I see the Irish Times is offering “educational resources” to teachers.
The first one is free: punctuate the sentence in the middle of the ad…
Taoiseach Leo Varadkar with Minister for Education and Skills, Joe McHugh and Minister of State for Higher Education Mary Mitchell O’Connor launching the ‘Action Plan for Education 2019’ that sets out more than “280 deliverable actions for this year with the ambition to continuously improve our education system”.
That owl guff.
Trinity College, Dublin.
Conor Reddy writes:
Students Against Fees, a national grassroots movement that was set up in TCD in November to oppose the introduction of a student loan system and any increase in fees, successfully completed a banner drop from TCD as the commemorative procession passed by.
A billboard campaign launched today by The Humanist Association of Ireland
Look at the happy scripture-free head on her.
‘Human’ Ger writes:
Can I ask your readers one question: Do you believe all Irish children should have an equal right to education? Please answer here [and elaborate if possible below] …
Blummin’ unbrainwashed, dungaree-wearing heathens.
“Two of my friends who have children under the age of 4 are finding the same problems trying to get a place in a school for their children. They’ve both been told that their unbaptised children will be put at the bottom of the list if they apply to Catholic schools. Frustrated, they’ve started this petition [link below] calling on the Irish government to sort out an increasingly common problem. Any signal boost would be welcome. Thank you.”
Steven Lydon of Change.org is currently petitioning Education Minister Ruari Quinn s to expand the curriculum by introducing philosophy as a full subject.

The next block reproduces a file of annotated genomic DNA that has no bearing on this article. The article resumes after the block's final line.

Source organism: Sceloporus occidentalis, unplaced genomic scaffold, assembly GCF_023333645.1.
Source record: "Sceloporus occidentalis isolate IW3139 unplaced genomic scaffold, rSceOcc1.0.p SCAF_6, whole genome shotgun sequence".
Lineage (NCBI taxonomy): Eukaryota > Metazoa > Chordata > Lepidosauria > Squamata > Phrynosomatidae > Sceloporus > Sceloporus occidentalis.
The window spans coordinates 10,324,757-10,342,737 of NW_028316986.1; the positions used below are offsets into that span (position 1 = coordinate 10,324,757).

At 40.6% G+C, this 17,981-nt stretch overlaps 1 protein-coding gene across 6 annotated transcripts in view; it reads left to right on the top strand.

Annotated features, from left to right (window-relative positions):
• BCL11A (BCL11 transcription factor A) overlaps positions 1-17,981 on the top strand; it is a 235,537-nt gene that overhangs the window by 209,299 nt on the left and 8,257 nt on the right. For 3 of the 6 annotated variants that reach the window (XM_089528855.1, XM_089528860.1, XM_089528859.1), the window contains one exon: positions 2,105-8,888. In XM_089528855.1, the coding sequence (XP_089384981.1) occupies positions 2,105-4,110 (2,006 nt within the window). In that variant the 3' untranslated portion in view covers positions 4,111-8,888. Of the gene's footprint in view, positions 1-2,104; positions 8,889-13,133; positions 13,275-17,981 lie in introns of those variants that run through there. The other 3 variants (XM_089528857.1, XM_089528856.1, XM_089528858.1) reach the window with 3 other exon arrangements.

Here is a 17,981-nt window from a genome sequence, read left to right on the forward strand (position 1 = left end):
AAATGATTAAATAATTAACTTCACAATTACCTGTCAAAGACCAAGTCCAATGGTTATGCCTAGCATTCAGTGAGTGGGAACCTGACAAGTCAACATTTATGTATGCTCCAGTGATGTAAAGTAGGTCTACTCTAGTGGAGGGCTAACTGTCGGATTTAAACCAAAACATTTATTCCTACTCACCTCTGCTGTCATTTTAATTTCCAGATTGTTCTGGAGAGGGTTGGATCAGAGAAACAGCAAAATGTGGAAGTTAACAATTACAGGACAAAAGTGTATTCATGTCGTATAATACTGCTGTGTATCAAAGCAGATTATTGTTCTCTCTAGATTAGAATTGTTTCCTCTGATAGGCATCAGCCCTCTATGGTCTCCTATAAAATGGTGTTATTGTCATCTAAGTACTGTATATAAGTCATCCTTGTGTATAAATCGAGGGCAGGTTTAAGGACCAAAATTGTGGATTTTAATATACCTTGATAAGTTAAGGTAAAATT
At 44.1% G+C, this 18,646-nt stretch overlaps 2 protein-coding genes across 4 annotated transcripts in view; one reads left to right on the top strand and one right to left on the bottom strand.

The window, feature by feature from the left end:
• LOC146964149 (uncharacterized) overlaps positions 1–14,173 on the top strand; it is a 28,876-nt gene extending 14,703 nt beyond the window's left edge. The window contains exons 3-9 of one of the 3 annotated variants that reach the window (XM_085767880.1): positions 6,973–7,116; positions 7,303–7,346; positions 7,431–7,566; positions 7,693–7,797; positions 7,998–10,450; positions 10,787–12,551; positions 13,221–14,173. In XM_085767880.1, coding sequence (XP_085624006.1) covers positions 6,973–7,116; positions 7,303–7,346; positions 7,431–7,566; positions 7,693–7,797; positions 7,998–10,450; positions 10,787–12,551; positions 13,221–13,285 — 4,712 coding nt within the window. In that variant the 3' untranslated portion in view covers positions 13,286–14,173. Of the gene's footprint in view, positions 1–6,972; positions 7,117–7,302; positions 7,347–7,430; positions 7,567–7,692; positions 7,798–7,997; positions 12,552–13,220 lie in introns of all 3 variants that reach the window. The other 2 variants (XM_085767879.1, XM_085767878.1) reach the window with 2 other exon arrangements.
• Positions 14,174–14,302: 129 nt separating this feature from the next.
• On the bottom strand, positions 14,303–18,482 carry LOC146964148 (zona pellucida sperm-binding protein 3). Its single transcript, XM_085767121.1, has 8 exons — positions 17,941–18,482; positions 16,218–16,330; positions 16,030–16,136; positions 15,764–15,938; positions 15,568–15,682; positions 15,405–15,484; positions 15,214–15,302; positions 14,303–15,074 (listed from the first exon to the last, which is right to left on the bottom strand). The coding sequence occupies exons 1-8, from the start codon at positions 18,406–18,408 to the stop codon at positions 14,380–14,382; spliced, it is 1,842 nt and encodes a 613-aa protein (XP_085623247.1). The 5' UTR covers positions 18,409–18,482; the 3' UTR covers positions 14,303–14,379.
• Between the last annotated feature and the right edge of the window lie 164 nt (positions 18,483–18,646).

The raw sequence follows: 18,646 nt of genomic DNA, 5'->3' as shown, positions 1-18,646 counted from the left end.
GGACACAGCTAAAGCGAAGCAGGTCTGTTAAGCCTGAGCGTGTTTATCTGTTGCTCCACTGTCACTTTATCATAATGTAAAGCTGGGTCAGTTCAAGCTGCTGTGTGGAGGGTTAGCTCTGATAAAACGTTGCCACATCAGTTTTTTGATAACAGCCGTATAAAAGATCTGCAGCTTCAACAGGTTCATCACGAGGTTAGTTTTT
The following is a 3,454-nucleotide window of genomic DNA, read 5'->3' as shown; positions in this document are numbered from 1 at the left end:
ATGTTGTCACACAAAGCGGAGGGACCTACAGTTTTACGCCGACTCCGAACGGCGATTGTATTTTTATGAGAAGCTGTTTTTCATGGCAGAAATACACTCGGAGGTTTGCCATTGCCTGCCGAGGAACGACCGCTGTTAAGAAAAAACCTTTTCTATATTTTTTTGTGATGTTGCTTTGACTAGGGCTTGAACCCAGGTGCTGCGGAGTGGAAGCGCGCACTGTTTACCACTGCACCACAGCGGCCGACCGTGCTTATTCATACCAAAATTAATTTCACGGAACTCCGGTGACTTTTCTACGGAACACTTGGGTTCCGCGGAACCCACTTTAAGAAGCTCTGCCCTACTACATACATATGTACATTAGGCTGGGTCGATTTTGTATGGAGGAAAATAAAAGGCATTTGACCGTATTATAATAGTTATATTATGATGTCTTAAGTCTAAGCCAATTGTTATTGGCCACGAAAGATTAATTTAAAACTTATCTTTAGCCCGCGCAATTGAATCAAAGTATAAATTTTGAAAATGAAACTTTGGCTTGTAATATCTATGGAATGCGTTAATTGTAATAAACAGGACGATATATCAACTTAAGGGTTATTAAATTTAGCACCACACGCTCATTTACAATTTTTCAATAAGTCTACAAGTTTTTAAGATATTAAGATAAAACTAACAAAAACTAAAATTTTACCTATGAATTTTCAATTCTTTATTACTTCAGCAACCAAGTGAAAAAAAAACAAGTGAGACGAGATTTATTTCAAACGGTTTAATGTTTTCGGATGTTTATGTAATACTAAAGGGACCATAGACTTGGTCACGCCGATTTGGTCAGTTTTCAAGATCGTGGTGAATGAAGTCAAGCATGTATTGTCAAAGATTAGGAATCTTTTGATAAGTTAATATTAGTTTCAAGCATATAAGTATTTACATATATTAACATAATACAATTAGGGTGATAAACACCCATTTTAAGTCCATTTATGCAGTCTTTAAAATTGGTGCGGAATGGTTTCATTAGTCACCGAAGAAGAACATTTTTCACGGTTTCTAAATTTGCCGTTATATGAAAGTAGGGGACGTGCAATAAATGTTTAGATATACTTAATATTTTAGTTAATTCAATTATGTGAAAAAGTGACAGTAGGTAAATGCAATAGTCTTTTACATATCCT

The President supports it.
600 people have already signed up.
In February 2012, the Royal Irish Academy for Philosophy and Ethics submitted a curriculum for a Leaving Certificate philosophy course to the National Council for Curriculum and Assessment. Despite these encouraging initial steps, the Department of Education halted this process last year.
As Budget 2014 approaches, it should once again be emphasised that Irish citizens require a philosophical education to engage enthusiastically, critically, and independently with society. Because these educational goals are rights rather than commodities, they should not depend upon budgetary restrictions.
As a newly-qualified (two years) secondary school teacher, I do not know what it was like to teach pre-austerity. I know only of daily life in a busy secondary school in Cork. I know of big classes, big work-loads and people doing their best. I have a Masters (in my subject) that is not acknowledged by the department. I am not in receipt of the teaching through Irish allowance.
Newly-qualified teachers’ pay is down 15 per cent since 2011. I’m appalled at the increase in the size of classes, at the cutbacks in special education needs resources and the constant air of gloom that pervades.
What happened to valuing the individual and of nurturing their potential? I consider it an achievement just to have spoken to every student by the end of certain classes, never mind meeting their specific educational needs.
I invite Minister for Education Ruairí Quinn to spend a day shadowing me through the minefield that is secondary education. Although I might not have time to speak to him.
Roisin Mulford, Dungarvan, Co Waterford.
(Sam Boal/Photocall Ireland)